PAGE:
[Skip to Content]
[Skip to Content Landing]
February 3, 1999

Antibiotics for Prevention of Myocardial Infarction? Not Yet!

Author Affiliations

Author Affiliation: Division of Epidemiology, School of Public Health, University of Minnesota, Minneapolis.

JAMA. 1999;281(5):461-462. doi:10.1001/jama.281.5.461

Atherosclerotic cardiovascular disease is the leading cause of death in the United States and, by 2020, is projected to be the leading cause of disability in the world.1 Many important and preventable risk factors for atherosclerotic disease have been identified, including hypercholesterolemia, hypertension, cigarette smoking, diabetes, obesity, and physical inactivity. Nevertheless, additional environmental factors probably contribute to the initiation, propagation, and rupture of atherosclerotic plaques, and, ultimately, to clinical atherothrombotic events. The possibility that infection may be one of these factors was hypothesized more than 100 years ago2—a hypothesis that has attracted renewed scientific interest recently.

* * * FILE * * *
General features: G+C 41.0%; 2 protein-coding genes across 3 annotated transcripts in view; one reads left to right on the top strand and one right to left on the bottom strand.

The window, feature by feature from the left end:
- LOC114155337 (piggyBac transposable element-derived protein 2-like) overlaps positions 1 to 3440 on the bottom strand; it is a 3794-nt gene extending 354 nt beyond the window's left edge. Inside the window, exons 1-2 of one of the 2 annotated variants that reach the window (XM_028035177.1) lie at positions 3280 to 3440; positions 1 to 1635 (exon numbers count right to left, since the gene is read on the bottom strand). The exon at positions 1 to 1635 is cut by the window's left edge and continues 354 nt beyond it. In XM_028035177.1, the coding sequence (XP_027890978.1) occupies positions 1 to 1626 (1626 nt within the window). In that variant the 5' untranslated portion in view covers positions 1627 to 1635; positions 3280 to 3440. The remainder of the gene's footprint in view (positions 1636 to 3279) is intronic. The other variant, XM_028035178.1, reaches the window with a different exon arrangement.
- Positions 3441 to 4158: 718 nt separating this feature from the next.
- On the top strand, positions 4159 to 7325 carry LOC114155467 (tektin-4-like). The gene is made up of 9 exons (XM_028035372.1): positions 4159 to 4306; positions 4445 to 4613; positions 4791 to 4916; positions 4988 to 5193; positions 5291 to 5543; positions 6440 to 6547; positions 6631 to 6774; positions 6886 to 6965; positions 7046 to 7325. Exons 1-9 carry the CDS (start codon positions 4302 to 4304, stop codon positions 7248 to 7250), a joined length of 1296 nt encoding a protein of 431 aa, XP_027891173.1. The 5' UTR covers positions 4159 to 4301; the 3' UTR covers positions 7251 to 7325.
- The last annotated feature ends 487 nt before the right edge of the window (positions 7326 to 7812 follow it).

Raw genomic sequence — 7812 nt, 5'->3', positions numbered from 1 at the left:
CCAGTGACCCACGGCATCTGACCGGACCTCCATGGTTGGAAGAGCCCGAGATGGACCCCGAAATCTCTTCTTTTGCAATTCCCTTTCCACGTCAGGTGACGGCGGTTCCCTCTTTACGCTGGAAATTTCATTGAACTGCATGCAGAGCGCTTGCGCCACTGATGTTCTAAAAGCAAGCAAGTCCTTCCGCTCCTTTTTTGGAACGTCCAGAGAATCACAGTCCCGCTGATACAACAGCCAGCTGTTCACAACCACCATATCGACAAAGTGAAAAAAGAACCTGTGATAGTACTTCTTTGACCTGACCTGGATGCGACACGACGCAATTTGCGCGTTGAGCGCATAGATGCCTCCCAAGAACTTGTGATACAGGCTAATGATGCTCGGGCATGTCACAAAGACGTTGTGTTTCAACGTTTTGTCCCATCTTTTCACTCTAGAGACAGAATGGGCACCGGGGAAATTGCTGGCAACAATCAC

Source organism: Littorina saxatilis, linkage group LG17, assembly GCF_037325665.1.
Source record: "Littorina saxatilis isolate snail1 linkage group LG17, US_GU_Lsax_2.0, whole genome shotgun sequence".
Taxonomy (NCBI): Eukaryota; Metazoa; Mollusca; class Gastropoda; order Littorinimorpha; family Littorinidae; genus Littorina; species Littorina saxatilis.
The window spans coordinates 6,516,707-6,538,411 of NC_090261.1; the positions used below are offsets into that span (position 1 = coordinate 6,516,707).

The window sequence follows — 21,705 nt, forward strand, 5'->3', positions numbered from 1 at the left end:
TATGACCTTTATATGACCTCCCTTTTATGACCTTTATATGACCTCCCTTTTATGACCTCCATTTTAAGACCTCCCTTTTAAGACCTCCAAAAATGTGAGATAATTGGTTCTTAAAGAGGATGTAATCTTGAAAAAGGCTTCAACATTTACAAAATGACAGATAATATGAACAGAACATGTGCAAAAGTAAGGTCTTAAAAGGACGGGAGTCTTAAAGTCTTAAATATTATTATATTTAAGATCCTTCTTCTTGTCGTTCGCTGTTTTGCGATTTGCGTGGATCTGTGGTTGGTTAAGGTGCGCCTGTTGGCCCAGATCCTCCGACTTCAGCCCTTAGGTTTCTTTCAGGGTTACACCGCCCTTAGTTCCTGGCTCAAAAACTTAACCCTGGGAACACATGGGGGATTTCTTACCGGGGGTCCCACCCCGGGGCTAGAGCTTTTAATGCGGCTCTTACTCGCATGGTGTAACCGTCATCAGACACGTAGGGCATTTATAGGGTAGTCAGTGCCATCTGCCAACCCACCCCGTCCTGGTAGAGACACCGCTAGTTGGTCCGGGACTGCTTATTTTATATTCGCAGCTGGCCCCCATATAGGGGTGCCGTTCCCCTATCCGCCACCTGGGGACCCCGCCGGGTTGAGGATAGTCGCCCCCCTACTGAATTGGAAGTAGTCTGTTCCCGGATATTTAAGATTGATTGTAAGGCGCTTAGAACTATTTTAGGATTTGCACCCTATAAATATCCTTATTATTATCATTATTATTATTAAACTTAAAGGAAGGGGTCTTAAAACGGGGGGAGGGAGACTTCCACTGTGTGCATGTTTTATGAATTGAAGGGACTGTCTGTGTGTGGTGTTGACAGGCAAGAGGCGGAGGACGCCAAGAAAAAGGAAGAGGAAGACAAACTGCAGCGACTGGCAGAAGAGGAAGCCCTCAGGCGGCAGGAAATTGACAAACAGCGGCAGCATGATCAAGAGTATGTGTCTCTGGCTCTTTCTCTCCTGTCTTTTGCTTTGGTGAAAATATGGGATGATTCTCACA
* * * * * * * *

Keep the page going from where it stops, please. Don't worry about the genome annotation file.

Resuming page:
First Page Preview View Large
First page PDF preview
First page PDF preview